In the cryptocurrency sector, it often takes one major institution to make a move in order for many other organizations and corporations to follow. After JP Morgan Chase issued its own cryptocurrency, it appears that the International Monetary Fund (IMF) has created its own private blockchain network.
The IMF and the World Bank have launched the “Learning Coin”, named such because the organizations are interested in learning more about how exactly blockchain technology works. This is significant considering that both organizations are considered two of the most prominent international financial organizations in the world. The “Learning Coin” is meant to help the staff of both organizations understand the sector in a more nuanced sense.
Christine Lagarde, the managing director of the IMF, previously stated in a speech at the Singapore Fintech Festival in 2018, that the idea of “central bank digital currencies” should be explored. She cited the fact that digital payments were on the rise, and referenced major cryptocurrencies such as Bitcoin Core (BTC), Ethereum, and XRP. She referred to these cryptocurrencies as “vying for a spot in the cashless world.” Lagarde is the first woman to head the iMF, as well, and was previously a prominent French politician.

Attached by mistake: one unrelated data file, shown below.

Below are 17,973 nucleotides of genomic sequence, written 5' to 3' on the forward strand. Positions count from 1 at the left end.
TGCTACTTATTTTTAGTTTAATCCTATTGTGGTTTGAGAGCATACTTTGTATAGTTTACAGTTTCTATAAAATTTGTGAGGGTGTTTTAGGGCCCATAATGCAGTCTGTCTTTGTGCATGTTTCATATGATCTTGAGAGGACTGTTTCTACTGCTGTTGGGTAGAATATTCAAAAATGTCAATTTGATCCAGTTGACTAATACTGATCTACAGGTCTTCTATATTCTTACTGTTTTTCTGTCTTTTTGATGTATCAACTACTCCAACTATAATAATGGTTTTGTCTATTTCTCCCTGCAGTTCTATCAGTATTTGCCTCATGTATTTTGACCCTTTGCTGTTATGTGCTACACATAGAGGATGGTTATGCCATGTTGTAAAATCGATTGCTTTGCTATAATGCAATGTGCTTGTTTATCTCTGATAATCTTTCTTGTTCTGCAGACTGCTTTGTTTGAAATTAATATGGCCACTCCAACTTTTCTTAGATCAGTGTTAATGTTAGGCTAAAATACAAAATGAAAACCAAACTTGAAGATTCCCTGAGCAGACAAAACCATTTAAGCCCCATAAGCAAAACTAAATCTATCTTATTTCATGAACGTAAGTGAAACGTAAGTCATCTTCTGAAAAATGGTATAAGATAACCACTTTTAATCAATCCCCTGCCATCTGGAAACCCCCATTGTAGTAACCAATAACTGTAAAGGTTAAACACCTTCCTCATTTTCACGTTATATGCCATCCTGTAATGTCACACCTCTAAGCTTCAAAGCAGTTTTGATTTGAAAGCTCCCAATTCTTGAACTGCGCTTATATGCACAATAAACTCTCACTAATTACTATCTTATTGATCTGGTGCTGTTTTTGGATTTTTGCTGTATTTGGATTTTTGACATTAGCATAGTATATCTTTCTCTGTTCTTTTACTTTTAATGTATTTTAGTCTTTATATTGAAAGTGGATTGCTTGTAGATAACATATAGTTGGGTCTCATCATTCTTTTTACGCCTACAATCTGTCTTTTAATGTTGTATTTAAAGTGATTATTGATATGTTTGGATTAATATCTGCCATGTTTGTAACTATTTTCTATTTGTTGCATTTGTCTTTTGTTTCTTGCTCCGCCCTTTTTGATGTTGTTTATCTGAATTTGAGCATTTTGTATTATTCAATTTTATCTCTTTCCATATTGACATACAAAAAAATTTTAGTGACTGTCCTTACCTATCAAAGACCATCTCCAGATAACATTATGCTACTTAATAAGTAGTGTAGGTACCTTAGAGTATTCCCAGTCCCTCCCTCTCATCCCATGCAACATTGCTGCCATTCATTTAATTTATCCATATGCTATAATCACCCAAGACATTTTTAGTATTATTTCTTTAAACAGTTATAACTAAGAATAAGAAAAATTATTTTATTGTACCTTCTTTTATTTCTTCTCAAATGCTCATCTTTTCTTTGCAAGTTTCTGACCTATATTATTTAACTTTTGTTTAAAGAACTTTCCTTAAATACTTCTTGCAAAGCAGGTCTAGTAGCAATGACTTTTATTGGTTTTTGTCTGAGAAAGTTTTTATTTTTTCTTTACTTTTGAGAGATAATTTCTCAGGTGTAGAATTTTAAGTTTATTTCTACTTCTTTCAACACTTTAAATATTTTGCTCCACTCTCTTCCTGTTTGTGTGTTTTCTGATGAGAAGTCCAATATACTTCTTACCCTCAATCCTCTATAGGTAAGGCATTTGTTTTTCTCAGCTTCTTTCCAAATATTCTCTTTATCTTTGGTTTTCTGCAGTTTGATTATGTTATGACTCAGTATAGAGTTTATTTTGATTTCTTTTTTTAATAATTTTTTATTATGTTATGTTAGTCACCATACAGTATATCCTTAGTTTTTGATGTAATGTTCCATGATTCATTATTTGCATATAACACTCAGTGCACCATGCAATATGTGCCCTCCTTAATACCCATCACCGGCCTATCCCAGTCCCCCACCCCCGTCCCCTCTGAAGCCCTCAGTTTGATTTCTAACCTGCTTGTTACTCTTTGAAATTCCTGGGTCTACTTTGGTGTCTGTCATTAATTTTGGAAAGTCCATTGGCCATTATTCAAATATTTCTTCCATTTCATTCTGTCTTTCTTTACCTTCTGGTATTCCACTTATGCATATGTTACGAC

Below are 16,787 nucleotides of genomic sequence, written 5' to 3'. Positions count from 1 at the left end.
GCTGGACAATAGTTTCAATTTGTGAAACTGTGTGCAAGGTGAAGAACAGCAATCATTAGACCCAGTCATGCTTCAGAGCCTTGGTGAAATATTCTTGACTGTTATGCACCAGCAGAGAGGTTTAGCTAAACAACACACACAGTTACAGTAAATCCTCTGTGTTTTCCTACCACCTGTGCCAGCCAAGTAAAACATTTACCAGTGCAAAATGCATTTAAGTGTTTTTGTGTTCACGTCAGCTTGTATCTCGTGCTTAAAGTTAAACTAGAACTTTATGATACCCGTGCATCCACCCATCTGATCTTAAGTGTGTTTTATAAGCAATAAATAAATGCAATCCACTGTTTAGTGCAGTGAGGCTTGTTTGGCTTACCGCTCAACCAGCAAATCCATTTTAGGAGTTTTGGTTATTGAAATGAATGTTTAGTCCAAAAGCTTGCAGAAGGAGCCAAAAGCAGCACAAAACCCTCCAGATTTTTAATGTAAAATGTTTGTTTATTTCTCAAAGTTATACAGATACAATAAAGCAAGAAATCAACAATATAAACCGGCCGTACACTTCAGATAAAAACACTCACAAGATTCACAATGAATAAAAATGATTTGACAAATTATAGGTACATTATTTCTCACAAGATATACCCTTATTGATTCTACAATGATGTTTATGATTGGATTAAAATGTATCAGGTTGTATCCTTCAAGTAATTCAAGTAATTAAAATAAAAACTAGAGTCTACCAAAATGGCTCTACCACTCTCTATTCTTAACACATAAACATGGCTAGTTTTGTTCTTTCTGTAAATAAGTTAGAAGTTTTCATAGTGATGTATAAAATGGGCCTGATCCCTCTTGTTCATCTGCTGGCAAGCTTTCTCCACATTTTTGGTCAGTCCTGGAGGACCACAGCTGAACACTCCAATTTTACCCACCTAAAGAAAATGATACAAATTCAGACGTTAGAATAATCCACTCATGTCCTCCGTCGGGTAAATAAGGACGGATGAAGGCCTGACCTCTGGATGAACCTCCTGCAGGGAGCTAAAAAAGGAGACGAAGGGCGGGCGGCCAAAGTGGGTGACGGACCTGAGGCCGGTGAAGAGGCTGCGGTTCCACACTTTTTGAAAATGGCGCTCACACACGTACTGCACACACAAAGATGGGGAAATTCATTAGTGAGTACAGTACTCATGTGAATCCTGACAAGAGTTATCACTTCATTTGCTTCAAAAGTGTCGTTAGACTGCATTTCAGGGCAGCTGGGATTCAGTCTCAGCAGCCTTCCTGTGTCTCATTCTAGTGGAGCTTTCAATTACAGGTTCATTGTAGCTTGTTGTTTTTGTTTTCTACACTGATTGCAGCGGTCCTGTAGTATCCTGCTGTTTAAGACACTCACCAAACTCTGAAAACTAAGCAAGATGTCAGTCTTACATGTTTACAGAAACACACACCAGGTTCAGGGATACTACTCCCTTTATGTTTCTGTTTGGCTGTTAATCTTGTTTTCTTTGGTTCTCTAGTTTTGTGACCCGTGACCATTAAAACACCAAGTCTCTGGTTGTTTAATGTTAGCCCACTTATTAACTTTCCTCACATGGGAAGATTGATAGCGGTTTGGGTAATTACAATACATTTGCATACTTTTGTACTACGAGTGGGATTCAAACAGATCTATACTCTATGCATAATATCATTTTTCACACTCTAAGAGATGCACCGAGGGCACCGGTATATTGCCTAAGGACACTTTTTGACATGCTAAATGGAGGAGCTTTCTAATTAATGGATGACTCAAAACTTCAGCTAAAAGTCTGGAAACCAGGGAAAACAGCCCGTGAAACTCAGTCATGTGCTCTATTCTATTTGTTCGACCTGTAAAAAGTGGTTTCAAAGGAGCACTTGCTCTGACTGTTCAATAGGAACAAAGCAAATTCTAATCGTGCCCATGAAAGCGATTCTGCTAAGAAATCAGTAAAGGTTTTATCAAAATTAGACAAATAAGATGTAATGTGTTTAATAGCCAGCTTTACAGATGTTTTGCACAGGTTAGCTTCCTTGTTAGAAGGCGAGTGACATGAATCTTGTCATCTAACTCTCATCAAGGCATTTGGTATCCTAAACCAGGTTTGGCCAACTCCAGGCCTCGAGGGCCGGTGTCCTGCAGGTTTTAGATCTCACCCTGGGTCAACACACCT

While the token doesn’t have any actual real world value, the developers of the currency are reportedly trying to figure out how to redeem the “Learning Coin” for rewards. The token will not be available to anyone outside of either the IMF and World Bank. The IMF recently put up a Twitter poll asking users how they believe they will be paying for lunch in the future. Interestingly enough, after over 35,000 votes, “cryptocurrency” was the most popular answer and received over 50% of the votes (as of press time).
The project is meant to show the “good, bad, and ugly” of blockchain, and an accompanying Learning Coin app will be available to staff, as well. The app aims to be a “hub for knowledge” for the staff to learn more about blockchain and cryptocurrency.
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